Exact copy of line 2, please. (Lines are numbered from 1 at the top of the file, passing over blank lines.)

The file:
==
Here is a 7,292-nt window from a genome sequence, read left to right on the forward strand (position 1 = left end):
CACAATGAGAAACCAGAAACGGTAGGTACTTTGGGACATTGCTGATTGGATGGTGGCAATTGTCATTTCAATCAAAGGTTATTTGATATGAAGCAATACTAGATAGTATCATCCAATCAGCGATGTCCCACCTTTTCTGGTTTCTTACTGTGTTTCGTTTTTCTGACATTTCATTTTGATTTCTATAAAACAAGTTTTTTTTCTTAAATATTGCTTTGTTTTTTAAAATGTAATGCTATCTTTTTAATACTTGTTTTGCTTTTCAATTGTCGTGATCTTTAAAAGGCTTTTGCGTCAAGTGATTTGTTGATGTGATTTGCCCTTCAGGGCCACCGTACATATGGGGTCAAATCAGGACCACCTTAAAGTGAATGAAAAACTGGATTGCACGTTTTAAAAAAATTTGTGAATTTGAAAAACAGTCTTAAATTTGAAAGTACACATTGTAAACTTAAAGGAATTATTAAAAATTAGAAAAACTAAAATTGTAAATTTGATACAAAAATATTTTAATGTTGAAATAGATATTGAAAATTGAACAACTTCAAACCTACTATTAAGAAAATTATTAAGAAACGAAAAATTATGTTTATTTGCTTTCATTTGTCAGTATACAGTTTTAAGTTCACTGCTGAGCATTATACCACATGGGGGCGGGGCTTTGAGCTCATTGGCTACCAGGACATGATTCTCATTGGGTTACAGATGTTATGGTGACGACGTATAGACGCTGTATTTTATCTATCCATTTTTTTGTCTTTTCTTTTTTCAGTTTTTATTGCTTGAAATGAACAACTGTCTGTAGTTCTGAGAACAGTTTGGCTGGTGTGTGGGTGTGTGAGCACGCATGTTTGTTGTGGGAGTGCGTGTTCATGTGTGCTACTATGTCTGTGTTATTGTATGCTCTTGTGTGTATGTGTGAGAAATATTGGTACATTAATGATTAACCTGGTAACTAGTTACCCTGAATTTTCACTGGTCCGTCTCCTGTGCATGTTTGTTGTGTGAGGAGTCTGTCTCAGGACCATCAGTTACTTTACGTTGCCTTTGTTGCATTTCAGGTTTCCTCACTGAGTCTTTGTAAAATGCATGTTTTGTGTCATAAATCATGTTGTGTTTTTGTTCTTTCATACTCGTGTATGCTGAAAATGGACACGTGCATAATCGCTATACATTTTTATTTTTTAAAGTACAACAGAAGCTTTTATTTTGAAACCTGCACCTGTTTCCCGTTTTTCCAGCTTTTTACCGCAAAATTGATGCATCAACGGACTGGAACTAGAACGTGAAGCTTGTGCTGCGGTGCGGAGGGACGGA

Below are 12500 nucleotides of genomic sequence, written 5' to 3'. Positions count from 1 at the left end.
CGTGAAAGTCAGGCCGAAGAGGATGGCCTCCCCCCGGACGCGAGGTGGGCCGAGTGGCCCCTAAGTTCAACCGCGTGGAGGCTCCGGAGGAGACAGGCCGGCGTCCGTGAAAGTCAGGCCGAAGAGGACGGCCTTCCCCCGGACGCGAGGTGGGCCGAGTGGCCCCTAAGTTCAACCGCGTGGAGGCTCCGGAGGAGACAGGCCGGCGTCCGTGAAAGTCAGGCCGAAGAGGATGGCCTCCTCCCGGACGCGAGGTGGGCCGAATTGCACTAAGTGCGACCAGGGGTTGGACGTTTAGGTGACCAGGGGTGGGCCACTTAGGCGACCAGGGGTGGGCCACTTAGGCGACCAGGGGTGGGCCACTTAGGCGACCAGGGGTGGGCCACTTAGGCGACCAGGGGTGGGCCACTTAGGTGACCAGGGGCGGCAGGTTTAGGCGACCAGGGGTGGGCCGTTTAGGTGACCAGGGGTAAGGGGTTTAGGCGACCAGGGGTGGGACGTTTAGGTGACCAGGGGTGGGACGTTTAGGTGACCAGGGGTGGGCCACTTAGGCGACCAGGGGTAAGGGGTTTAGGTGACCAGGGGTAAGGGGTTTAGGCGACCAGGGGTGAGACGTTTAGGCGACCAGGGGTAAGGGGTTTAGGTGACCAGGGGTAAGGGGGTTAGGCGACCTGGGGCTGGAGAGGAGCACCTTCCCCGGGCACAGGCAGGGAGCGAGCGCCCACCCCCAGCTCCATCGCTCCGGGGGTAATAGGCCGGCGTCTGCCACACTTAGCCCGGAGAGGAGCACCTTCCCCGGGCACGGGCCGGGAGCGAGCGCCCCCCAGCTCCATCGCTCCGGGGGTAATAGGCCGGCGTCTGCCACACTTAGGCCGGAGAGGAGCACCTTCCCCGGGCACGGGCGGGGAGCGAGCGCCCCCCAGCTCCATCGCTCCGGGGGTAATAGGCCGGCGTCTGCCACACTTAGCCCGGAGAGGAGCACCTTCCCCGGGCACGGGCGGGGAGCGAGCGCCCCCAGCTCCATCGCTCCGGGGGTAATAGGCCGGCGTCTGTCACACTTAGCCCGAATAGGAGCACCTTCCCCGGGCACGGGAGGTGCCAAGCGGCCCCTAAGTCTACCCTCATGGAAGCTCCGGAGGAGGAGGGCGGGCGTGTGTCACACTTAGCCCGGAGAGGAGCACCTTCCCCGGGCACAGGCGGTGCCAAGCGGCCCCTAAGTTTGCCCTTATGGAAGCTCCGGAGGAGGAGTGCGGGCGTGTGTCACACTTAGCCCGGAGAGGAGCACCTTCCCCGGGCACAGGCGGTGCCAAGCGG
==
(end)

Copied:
CACAATGAGAAACCAGAAACGGTAGGTACTTTGGGACATTGCTGATTGGATGGTGGCAATTGTCATTTCAATCAAAGGTTATTTGATATGAAGCAATACTAGATAGTATCATCCAATCAGCGATGTCCCACCTTTTCTGGTTTCTTACTGTGTTTCGTTTTTCTGACATTTCATTTTGATTTCTATAAAACAAGTTTTTTTTCTTAAATATTGCTTTGTTTTTTAAAATGTAATGCTATCTTTTTAATACTTGTTTTGCTTTTCAATTGTCGTGATCTTTAAAAGGCTTTTGCGTCAAGTGATTTGTTGATGTGATTTGCCCTTCAGGGCCACCGTACATATGGGGTCAAATCAGGACCACCTTAAAGTGAATGAAAAACTGGATTGCACGTTTTAAAAAAATTTGTGAATTTGAAAAACAGTCTTAAATTTGAAAGTACACATTGTAAACTTAAAGGAATTATTAAAAATTAGAAAAACTAAAATTGTAAATTTGATACAAAAATATTTTAATGTTGAAATAGATATTGAAAATTGAACAACTTCAAACCTACTATTAAGAAAATTATTAAGAAACGAAAAATTATGTTTATTTGCTTTCATTTGTCAGTATACAGTTTTAAGTTCACTGCTGAGCATTATACCACATGGGGGCGGGGCTTTGAGCTCATTGGCTACCAGGACATGATTCTCATTGGGTTACAGATGTTATGGTGACGACGTATAGACGCTGTATTTTATCTATCCATTTTTTTGTCTTTTCTTTTTTCAGTTTTTATTGCTTGAAATGAACAACTGTCTGTAGTTCTGAGAACAGTTTGGCTGGTGTGTGGGTGTGTGAGCACGCATGTTTGTTGTGGGAGTGCGTGTTCATGTGTGCTACTATGTCTGTGTTATTGTATGCTCTTGTGTGTATGTGTGAGAAATATTGGTACATTAATGATTAACCTGGTAACTAGTTACCCTGAATTTTCACTGGTCCGTCTCCTGTGCATGTTTGTTGTGTGAGGAGTCTGTCTCAGGACCATCAGTTACTTTACGTTGCCTTTGTTGCATTTCAGGTTTCCTCACTGAGTCTTTGTAAAATGCATGTTTTGTGTCATAAATCATGTTGTGTTTTTGTTCTTTCATACTCGTGTATGCTGAAAATGGACACGTGCATAATCGCTATACATTTTTATTTTTTAAAGTACAACAGAAGCTTTTATTTTGAAACCTGCACCTGTTTCCCGTTTTTCCAGCTTTTTACCGCAAAATTGATGCATCAACGGACTGGAACTAGAACGTGAAGCTTGTGCTGCGGTGCGGAGGGACGGA